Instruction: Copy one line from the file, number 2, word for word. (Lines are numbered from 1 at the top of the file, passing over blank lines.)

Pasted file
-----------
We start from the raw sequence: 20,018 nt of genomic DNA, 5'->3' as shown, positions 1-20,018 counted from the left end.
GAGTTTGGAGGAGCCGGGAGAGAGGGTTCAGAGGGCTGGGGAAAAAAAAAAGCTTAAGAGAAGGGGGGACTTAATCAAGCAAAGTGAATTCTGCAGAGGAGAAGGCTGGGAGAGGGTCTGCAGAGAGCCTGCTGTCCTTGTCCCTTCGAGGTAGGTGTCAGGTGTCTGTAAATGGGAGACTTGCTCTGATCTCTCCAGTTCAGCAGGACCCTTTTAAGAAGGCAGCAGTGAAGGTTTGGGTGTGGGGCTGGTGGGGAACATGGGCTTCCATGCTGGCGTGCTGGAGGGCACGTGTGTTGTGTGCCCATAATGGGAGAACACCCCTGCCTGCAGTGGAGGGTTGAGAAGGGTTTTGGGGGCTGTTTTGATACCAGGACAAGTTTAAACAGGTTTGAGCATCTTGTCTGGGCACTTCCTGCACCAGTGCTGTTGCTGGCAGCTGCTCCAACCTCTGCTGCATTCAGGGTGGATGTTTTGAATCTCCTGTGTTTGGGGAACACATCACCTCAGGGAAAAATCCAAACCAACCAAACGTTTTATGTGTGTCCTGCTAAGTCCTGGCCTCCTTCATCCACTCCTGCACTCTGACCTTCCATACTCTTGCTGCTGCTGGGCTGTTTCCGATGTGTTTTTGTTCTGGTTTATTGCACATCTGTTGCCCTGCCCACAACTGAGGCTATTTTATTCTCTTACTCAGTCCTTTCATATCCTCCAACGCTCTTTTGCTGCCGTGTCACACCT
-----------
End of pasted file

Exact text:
GAGTTTGGAGGAGCCGGGAGAGAGGGTTCAGAGGGCTGGGGAAAAAAAAAAGCTTAAGAGAAGGGGGGACTTAATCAAGCAAAGTGAATTCTGCAGAGGAGAAGGCTGGGAGAGGGTCTGCAGAGAGCCTGCTGTCCTTGTCCCTTCGAGGTAGGTGTCAGGTGTCTGTAAATGGGAGACTTGCTCTGATCTCTCCAGTTCAGCAGGACCCTTTTAAGAAGGCAGCAGTGAAGGTTTGGGTGTGGGGCTGGTGGGGAACATGGGCTTCCATGCTGGCGTGCTGGAGGGCACGTGTGTTGTGTGCCCATAATGGGAGAACACCCCTGCCTGCAGTGGAGGGTTGAGAAGGGTTTTGGGGGCTGTTTTGATACCAGGACAAGTTTAAACAGGTTTGAGCATCTTGTCTGGGCACTTCCTGCACCAGTGCTGTTGCTGGCAGCTGCTCCAACCTCTGCTGCATTCAGGGTGGATGTTTTGAATCTCCTGTGTTTGGGGAACACATCACCTCAGGGAAAAATCCAAACCAACCAAACGTTTTATGTGTGTCCTGCTAAGTCCTGGCCTCCTTCATCCACTCCTGCACTCTGACCTTCCATACTCTTGCTGCTGCTGGGCTGTTTCCGATGTGTTTTTGTTCTGGTTTATTGCACATCTGTTGCCCTGCCCACAACTGAGGCTATTTTATTCTCTTACTCAGTCCTTTCATATCCTCCAACGCTCTTTTGCTGCCGTGTCACACCT